It provided different local news coverage for various areas in its distribution range. In 1983, the paper had a daily circulation of just over 149,000 with its readership described as "upscale". On September 12, 1988, its afternoon publication and delivery changed to early morning; when combined with more centralized distribution requiring carriers to have automobiles, many "youth carriers" were put out of work. The paper's approach to coverage made it "read like a magazine". Rather than a focus on breaking news on its front page, it featured "The Patch," a thematic topic or investigative report. In the aftermath of the September 11, 2001 terrorist attacks on the World Trade Center in New York City, a photographer for The Record, Thomas E. Franklin, took a photograph of three firefighters raising an American flag over the rubble of what had been the World Trade Center; this became an iconic photo known as Raising the Flag at Ground Zero. A follow-up story by Jeannine Clegg, a reporter for The Record, about the flag raising efforts by the firemen that led to the photo appeared in the newspaper on September 14, 2011.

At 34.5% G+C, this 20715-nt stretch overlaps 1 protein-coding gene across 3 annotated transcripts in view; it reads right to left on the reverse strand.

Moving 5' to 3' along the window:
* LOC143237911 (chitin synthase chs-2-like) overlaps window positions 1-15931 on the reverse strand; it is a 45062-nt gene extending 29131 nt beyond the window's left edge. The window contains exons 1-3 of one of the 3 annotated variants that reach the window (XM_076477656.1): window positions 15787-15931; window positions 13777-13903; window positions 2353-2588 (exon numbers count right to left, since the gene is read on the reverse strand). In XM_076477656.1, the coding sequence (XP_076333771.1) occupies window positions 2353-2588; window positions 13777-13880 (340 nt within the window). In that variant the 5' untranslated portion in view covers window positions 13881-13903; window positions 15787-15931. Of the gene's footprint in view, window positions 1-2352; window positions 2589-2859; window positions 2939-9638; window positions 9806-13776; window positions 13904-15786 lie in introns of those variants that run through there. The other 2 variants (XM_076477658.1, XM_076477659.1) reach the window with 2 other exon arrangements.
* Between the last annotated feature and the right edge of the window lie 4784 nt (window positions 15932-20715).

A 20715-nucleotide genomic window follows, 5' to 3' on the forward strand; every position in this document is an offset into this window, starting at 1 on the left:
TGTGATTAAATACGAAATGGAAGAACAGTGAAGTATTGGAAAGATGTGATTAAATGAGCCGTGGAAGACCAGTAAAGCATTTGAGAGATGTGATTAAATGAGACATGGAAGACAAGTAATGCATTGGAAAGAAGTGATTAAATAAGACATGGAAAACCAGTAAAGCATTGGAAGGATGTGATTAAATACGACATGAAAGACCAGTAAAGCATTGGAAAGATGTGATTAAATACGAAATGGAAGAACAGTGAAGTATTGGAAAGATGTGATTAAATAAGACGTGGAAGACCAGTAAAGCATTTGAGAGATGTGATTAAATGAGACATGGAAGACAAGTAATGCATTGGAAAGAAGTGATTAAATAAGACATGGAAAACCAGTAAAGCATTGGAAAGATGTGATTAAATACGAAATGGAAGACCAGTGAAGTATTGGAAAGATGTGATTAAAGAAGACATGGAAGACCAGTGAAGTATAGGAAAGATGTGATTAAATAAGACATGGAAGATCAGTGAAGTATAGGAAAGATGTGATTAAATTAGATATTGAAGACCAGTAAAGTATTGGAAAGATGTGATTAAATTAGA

The Record owns the rights to the photograph, but has licensed it in exchange for donations to September 11 causes, as long as the photo is used in a "dignified and proper manner" for non-commercial purposes. William A. Caldwell, Pulitzer Prize-winning former columnist Mike Kelly Robert Leckie, rejoined The Record after returning from World War II. John R. MacArthur John Tierney Kaavya Viswanathan The Record's and North Jersey Media Group website The Record website
Walter Ray Allen Jr. is an American former professional basketball player. He played 18 seasons in the National Basketball Association and was inducted into the Naismith Memorial Basketball Hall of Fame as a player in 2018. Allen began his basketball career as a collegiate athlete for the Connecticut Huskies, where he played for three seasons, gaining a reputation as an efficient and deadly long-range shooter, he entered the NBA in 1996 as the fifth overall selection. In the NBA, he developed into a prolific scorer for the Milwaukee Bucks, featuring alongside Glenn Robinson and Sam Cassell as the team achieved playoff success. However, the trio were unable to capture a championship, Allen was traded to the Seattle SuperSonics. In Seattle, Allen's reputation as a scorer was solidified. Despite this, a title still eluded Allen, he was traded to the Boston Celtics in 2007. In Boston and new teammates Kevin Garnett and Paul Pierce formed a "Big Three" and had immediate success, winning an NBA championship in 2008.